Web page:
a different author. No Mormon, other than yourself will discuss it.

And no Gentile even gives a damn. *

I've reached the ultimate dead-end.

UD

-------------

* except for Roger, Craig and Art, of course

.

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Now, for Roger -

I will tell you what, Roger, I will respond to this (again) but this time in terms of what I just recently posted here.

Actually Vernal Holley already did that and it falls in the same Alma cluster that interests Dale. Holley noted at least one set of parallels between the Oberlin Manuscript and Alma 43-44 in which at least eleven parallels (probably more if we were to take a closer look) occur in sequential order.

http://solomonspaldi...vernP1.htm#pg21

Ok, so for clarity, here is the piece from the link (at least the first part of it):

In the battle for the city of Gamba in Spaulding's novel, a "band of about three thousand resolute warriors seized their arms, determined to risk their lives in defense of the city. The leader of this band was Lamock, the eldest son of Labanco" (Manuscript Story p. 100.)

In the Book of Mormon's Helaman war, a "band of two thousand" stripling warriors "have taken their weapons of war, and would that I (Helaman, the eldest son of Alma) should be their leader; and have come forth to defend our country" (Alma 57:6, 56:5).

In the Spaulding story, "Rambock marched his whole army towards the city of Gamba

... to enter the city through that passage and to fall upon the rear of the Kentucks... These heroes now found the war to rage both in front and rear..." (Manuscript Story pp. 100-101).

In the Book of Mormon, "Helaman did march at the head of these two thousand young men to the city of Judea... We were desirous, if they should pass by us to fall upon them in their rear, and thus bring them up in the rear at the same time they were met in the front" (Alma 56:9, 23).

The Spaulding warriors delayed their attack until morning to prevent the enemy from making their escape in the "darkness of the night . . . and as soon as the morning light appeared they marched a small distance to a hill . . . they beheld Hamboon's army marching towards them. He halted within about half a mile of the Sciotans... (then) ordered Hanock... (to) lie in ambush in their rear" (Manuscript Story pp.102-103).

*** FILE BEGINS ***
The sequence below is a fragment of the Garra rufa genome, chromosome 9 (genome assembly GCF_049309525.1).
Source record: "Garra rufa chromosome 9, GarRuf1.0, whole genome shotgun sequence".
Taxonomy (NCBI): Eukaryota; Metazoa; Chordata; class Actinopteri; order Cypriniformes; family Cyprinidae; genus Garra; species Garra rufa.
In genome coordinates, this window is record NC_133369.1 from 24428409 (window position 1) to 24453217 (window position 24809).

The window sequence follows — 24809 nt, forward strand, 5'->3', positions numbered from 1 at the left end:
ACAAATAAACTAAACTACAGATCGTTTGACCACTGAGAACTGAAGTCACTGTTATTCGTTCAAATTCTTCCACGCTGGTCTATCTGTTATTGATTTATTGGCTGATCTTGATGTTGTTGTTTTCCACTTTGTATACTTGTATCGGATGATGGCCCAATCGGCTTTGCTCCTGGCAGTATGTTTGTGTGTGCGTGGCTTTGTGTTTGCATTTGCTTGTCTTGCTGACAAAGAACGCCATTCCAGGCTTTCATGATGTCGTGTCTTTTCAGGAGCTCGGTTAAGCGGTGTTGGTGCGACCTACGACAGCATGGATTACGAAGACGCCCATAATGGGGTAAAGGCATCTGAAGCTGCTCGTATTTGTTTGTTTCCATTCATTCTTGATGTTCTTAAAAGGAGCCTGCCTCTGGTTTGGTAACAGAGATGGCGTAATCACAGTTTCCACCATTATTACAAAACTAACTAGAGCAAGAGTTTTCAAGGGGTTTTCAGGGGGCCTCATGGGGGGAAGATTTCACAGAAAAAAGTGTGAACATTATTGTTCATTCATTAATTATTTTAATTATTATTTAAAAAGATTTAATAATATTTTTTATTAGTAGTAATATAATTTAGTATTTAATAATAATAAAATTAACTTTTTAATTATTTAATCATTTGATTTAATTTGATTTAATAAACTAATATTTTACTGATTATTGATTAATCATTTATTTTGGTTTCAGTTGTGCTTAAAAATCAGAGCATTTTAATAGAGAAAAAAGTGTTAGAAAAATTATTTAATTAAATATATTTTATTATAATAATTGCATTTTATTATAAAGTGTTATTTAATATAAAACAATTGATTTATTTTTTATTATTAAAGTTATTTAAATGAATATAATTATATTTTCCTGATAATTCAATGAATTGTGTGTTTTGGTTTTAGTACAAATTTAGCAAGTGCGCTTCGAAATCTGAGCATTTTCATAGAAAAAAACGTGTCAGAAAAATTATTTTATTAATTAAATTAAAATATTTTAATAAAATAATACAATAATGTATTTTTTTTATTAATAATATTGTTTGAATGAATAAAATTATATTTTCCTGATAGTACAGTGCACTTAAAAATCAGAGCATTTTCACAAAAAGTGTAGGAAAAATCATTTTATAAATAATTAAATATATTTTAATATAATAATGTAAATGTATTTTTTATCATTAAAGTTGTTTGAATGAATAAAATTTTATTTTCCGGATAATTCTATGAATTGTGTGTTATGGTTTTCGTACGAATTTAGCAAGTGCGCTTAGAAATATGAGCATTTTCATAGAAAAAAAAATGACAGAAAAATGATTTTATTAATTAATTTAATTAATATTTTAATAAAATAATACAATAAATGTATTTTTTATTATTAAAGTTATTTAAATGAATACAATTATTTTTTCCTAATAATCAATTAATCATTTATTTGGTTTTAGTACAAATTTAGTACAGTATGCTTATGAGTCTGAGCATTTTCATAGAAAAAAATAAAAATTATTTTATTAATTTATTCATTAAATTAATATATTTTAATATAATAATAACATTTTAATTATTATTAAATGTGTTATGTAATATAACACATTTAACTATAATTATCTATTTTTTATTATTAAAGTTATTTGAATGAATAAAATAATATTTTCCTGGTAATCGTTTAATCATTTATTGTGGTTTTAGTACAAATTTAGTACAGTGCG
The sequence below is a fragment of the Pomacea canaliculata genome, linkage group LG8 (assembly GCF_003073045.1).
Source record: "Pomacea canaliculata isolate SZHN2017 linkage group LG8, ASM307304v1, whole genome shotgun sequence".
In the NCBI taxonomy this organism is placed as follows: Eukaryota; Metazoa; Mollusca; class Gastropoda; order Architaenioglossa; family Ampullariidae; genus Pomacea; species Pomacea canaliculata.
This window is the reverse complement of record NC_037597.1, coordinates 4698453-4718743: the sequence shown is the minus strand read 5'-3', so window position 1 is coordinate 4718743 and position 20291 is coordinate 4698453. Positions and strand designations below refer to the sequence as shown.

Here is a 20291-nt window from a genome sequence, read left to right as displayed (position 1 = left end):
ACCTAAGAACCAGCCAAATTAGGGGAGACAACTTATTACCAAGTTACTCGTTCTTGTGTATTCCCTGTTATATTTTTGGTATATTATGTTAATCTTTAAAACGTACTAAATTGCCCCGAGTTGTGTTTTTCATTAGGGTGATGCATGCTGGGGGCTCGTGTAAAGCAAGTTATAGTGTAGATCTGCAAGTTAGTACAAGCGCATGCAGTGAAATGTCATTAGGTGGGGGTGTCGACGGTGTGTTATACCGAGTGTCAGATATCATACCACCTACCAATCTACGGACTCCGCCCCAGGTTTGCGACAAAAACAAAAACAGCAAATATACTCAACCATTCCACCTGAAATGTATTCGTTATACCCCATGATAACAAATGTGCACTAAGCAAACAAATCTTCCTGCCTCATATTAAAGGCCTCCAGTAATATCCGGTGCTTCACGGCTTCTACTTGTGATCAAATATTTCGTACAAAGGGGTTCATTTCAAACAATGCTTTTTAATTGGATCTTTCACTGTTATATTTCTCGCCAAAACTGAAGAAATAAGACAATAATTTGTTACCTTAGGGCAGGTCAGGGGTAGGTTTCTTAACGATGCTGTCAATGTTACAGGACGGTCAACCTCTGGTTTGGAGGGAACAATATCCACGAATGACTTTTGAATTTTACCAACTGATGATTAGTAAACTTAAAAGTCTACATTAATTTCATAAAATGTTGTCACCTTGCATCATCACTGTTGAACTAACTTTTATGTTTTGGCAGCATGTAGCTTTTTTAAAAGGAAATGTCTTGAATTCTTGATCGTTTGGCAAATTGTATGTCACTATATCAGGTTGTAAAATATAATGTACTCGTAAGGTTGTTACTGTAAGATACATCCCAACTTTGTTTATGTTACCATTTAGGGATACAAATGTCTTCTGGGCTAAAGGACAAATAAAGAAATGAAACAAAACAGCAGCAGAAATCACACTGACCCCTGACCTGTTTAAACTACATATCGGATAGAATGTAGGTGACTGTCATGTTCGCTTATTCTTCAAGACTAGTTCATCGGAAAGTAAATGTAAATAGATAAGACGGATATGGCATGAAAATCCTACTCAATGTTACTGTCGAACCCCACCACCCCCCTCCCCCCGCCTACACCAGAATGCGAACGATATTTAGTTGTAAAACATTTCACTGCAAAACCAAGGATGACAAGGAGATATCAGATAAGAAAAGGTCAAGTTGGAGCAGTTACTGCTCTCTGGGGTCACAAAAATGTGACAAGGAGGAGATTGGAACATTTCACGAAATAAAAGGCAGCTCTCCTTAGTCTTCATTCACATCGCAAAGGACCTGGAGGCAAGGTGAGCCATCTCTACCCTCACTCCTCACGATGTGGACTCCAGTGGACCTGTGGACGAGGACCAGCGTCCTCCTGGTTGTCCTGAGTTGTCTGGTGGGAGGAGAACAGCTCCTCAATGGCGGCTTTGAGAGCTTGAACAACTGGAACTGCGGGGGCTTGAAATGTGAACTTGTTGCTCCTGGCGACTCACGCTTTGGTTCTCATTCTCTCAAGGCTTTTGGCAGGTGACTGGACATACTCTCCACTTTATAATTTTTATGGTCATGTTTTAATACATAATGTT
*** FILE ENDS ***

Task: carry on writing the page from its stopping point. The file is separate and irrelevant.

In the Book of Mormon, Helaman's army marched at night, but "when the light of the morning came we saw the Lamanites upon us, and we did flee before them . . . they did not pursue us far before they halted... that they might catch us in their snare" (Alma 56:41-43).

You summarize this piece in this way:
Spalding describes how 1. a smaller force (2. about half the size in both cases) 3. ambushes a larger force by 4. dividing the army, 5. concealing themselves behind a hill 6. near a river, 7. attacks the larger force in the river/canal causing 8. terror in the larger force who eventually 9. lay down their arms causing the leader of the smaller victorious force in Alma to say 10. "We do not desire to be men of blood... we do not desire to slay you" and in the OM: "Lobaska 'conjured the Sciotans not to shed one drop of blood'". In both of these stories the victors won the day 11. "By using a little stratagem." (OM) "by strategem" (BOM).
So let's begin to look at the parallels.

Before we jump in though, we should probably provide the full contexts. So here from Spalding's manuscript (I have provided the page numbers given by Dale as opposed to those used by Holley, but I suspect that this little detail is inconsequential):

An answer so shrewd and insulting, it was expected, would soon be followed by an invasion. Measures must immediately be taken for the defence of the kingdom. Lobaska was invited to sit in council. All were unanimously of (( the )) opinion that to comply with the haughty demand of Bombal, by tearing the blue feathers from their caps, would be degrading the honor of the nation and a relinquishment of their natural right. They were likewise sensible that the most vigorous exertions were necessary to save the country from ruin. The opinion and advice of Lobaska was requested. "It is my opinion," says he, "that by using a little stratagem this war might be brought to a conclusion

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which will be honorable to this kingdom." "We will pursue," says the king, "your advice and directions." "I shall be happy," says Lobaska, "to assist you with my best advice. Call immediately into the field an army of three thousand men. Provide two thousand shovels, five hundred mattocks, one thousand wheelbarrows, and one hundred axes. I will give directions how to make them."

Not a moment was lost; the army was assembled and implements (( were )) provided with the utmost expedition. And they marched down the river to a certain place where the army of the enemy must pass in order to arrive at the city of Tolanga. At this place the hill or mountain came within less than a mile of the river and flat or level land intervened. Here Lobaska directed that a canal should be dug from the river to the hill. That it should be eight feet wide and eight deep and that the dirt which they dug should be thrown into the river, except what should be wanting to lay over thin pieces of split timber, which should be extended across the canal, and so weak and slender that the weight of a man would break them down. This novel invention was soon carried into effect and the work completely finished. Every precaution